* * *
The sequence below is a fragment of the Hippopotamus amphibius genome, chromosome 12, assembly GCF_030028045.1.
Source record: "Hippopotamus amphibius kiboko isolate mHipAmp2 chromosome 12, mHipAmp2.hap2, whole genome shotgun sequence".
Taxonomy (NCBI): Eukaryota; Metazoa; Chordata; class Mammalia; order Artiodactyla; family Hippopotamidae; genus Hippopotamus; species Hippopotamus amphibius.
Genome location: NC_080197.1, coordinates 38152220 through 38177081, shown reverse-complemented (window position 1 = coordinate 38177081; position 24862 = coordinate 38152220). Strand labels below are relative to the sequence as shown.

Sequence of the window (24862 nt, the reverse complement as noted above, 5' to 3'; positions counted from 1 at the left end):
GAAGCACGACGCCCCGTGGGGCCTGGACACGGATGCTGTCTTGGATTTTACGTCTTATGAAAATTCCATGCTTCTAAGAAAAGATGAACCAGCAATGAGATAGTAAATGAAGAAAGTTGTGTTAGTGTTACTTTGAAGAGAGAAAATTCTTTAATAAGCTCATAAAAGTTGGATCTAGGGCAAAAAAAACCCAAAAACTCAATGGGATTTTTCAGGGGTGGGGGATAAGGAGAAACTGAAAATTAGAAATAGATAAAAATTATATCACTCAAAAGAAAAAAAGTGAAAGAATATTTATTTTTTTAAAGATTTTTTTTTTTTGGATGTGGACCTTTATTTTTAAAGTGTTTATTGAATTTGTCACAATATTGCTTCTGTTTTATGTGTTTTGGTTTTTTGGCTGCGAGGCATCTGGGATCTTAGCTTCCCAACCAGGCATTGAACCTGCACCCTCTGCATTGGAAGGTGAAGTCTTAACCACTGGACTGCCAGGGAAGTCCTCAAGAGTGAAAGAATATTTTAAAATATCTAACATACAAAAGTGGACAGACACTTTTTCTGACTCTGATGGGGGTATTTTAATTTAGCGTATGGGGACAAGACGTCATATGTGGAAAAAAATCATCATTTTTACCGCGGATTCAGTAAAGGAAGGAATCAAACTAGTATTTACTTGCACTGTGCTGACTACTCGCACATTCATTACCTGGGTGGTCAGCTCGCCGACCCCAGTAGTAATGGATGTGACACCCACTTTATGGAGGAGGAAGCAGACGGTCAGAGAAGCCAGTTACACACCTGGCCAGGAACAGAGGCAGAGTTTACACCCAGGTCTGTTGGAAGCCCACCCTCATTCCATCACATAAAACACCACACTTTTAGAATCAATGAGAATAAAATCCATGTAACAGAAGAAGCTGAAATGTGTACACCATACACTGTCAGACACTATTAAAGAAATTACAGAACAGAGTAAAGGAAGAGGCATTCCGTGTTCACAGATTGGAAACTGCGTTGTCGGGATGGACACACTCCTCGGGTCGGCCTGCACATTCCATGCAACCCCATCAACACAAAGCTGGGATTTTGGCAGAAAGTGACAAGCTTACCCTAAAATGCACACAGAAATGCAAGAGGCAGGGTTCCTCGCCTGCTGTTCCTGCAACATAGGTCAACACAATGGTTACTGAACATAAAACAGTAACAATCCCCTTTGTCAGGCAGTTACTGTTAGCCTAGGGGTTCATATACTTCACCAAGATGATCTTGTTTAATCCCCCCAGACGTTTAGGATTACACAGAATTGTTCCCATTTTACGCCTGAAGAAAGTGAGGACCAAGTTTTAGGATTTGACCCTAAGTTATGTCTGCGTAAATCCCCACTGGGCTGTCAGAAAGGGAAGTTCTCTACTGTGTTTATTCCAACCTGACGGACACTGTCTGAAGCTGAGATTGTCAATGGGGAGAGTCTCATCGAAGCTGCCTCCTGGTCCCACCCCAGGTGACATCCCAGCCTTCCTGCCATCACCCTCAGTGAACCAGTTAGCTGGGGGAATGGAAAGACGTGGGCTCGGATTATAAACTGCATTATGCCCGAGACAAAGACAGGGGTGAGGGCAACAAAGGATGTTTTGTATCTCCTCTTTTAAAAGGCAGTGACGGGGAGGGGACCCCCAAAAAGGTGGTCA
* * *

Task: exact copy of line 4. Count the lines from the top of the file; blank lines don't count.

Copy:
Genome location: NC_080197.1, coordinates 38152220 through 38177081, shown reverse-complemented (window position 1 = coordinate 38177081; position 24862 = coordinate 38152220). Strand labels below are relative to the sequence as shown.